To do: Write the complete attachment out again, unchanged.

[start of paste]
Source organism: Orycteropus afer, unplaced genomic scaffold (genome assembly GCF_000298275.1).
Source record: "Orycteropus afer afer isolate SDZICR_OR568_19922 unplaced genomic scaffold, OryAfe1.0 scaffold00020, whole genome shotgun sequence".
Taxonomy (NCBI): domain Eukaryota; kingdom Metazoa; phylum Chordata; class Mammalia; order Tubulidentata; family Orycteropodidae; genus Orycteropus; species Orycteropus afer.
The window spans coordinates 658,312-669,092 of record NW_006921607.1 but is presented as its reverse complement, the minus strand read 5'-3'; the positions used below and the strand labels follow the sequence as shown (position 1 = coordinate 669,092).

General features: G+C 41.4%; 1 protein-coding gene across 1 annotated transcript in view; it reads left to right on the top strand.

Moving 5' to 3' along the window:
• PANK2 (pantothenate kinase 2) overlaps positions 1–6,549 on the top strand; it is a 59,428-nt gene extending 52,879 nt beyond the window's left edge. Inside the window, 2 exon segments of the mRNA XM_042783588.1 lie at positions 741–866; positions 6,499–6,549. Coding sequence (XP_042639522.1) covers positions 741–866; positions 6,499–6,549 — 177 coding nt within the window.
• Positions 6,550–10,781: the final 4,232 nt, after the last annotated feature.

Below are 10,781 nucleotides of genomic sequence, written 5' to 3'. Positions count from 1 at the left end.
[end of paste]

Source organism: Orycteropus afer, unplaced genomic scaffold (genome assembly GCF_000298275.1).
Source record: "Orycteropus afer afer isolate SDZICR_OR568_19922 unplaced genomic scaffold, OryAfe1.0 scaffold00020, whole genome shotgun sequence".
Taxonomy (NCBI): domain Eukaryota; kingdom Metazoa; phylum Chordata; class Mammalia; order Tubulidentata; family Orycteropodidae; genus Orycteropus; species Orycteropus afer.
The window spans coordinates 658,312-669,092 of record NW_006921607.1 but is presented as its reverse complement, the minus strand read 5'-3'; the positions used below and the strand labels follow the sequence as shown (position 1 = coordinate 669,092).

General features: G+C 41.4%; 1 protein-coding gene across 1 annotated transcript in view; it reads left to right on the top strand.

Moving 5' to 3' along the window:
• PANK2 (pantothenate kinase 2) overlaps positions 1–6,549 on the top strand; it is a 59,428-nt gene extending 52,879 nt beyond the window's left edge. Inside the window, 2 exon segments of the mRNA XM_042783588.1 lie at positions 741–866; positions 6,499–6,549. Coding sequence (XP_042639522.1) covers positions 741–866; positions 6,499–6,549 — 177 coding nt within the window.
• Positions 6,550–10,781: the final 4,232 nt, after the last annotated feature.

Below are 10,781 nucleotides of genomic sequence, written 5' to 3'. Positions count from 1 at the left end.